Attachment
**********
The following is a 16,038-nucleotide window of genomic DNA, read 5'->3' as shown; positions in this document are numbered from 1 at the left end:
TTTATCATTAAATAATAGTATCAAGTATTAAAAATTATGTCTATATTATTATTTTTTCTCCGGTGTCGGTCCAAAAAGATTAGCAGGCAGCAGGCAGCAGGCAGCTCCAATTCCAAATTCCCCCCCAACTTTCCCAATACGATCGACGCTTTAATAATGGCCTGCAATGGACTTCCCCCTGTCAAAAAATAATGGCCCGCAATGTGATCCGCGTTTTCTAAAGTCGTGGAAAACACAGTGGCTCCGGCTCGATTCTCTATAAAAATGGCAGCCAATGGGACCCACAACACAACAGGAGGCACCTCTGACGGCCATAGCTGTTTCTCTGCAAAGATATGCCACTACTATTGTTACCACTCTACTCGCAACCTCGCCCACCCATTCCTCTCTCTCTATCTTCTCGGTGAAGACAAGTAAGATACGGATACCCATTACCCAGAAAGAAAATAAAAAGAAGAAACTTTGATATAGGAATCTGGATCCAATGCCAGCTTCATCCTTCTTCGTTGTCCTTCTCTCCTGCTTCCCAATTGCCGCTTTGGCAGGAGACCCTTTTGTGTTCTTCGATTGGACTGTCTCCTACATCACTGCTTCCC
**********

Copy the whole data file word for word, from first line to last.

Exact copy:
The following is a 16,038-nucleotide window of genomic DNA, read 5'->3' as shown; positions in this document are numbered from 1 at the left end:
TTTATCATTAAATAATAGTATCAAGTATTAAAAATTATGTCTATATTATTATTTTTTCTCCGGTGTCGGTCCAAAAAGATTAGCAGGCAGCAGGCAGCAGGCAGCTCCAATTCCAAATTCCCCCCCAACTTTCCCAATACGATCGACGCTTTAATAATGGCCTGCAATGGACTTCCCCCTGTCAAAAAATAATGGCCCGCAATGTGATCCGCGTTTTCTAAAGTCGTGGAAAACACAGTGGCTCCGGCTCGATTCTCTATAAAAATGGCAGCCAATGGGACCCACAACACAACAGGAGGCACCTCTGACGGCCATAGCTGTTTCTCTGCAAAGATATGCCACTACTATTGTTACCACTCTACTCGCAACCTCGCCCACCCATTCCTCTCTCTCTATCTTCTCGGTGAAGACAAGTAAGATACGGATACCCATTACCCAGAAAGAAAATAAAAAGAAGAAACTTTGATATAGGAATCTGGATCCAATGCCAGCTTCATCCTTCTTCGTTGTCCTTCTCTCCTGCTTCCCAATTGCCGCTTTGGCAGGAGACCCTTTTGTGTTCTTCGATTGGACTGTCTCCTACATCACTGCTTCCC